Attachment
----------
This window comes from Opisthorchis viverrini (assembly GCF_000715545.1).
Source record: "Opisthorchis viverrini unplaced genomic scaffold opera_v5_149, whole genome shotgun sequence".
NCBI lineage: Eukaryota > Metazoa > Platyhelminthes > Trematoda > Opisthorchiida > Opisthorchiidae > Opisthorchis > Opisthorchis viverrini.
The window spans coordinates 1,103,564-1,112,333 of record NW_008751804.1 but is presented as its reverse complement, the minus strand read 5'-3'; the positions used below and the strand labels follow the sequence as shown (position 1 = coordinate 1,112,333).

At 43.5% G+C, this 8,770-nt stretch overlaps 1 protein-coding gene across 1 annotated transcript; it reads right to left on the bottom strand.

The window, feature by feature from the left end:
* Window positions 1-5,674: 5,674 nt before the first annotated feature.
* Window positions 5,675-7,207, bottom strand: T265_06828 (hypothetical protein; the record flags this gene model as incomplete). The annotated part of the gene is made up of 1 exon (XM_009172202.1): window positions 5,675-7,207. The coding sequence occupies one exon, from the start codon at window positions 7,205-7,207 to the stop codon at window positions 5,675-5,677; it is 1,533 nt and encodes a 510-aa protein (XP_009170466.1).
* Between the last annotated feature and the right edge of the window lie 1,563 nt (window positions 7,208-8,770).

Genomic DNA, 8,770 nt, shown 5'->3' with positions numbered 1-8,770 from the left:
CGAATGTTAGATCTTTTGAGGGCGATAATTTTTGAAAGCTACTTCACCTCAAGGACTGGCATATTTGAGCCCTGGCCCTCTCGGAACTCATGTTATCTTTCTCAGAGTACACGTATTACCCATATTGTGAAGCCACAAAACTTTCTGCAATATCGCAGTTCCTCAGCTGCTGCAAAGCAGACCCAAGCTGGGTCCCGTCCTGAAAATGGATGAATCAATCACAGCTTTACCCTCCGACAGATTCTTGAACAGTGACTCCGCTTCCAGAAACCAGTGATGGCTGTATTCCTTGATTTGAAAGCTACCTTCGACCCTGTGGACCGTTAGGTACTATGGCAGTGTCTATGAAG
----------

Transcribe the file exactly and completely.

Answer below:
This window comes from Opisthorchis viverrini (assembly GCF_000715545.1).
Source record: "Opisthorchis viverrini unplaced genomic scaffold opera_v5_149, whole genome shotgun sequence".
NCBI lineage: Eukaryota > Metazoa > Platyhelminthes > Trematoda > Opisthorchiida > Opisthorchiidae > Opisthorchis > Opisthorchis viverrini.
The window spans coordinates 1,103,564-1,112,333 of record NW_008751804.1 but is presented as its reverse complement, the minus strand read 5'-3'; the positions used below and the strand labels follow the sequence as shown (position 1 = coordinate 1,112,333).

At 43.5% G+C, this 8,770-nt stretch overlaps 1 protein-coding gene across 1 annotated transcript; it reads right to left on the bottom strand.

The window, feature by feature from the left end:
* Window positions 1-5,674: 5,674 nt before the first annotated feature.
* Window positions 5,675-7,207, bottom strand: T265_06828 (hypothetical protein; the record flags this gene model as incomplete). The annotated part of the gene is made up of 1 exon (XM_009172202.1): window positions 5,675-7,207. The coding sequence occupies one exon, from the start codon at window positions 7,205-7,207 to the stop codon at window positions 5,675-5,677; it is 1,533 nt and encodes a 510-aa protein (XP_009170466.1).
* Between the last annotated feature and the right edge of the window lie 1,563 nt (window positions 7,208-8,770).

Genomic DNA, 8,770 nt, shown 5'->3' with positions numbered 1-8,770 from the left:
CGAATGTTAGATCTTTTGAGGGCGATAATTTTTGAAAGCTACTTCACCTCAAGGACTGGCATATTTGAGCCCTGGCCCTCTCGGAACTCATGTTATCTTTCTCAGAGTACACGTATTACCCATATTGTGAAGCCACAAAACTTTCTGCAATATCGCAGTTCCTCAGCTGCTGCAAAGCAGACCCAAGCTGGGTCCCGTCCTGAAAATGGATGAATCAATCACAGCTTTACCCTCCGACAGATTCTTGAACAGTGACTCCGCTTCCAGAAACCAGTGATGGCTGTATTCCTTGATTTGAAAGCTACCTTCGACCCTGTGGACCGTTAGGTACTATGGCAGTGTCTATGAAG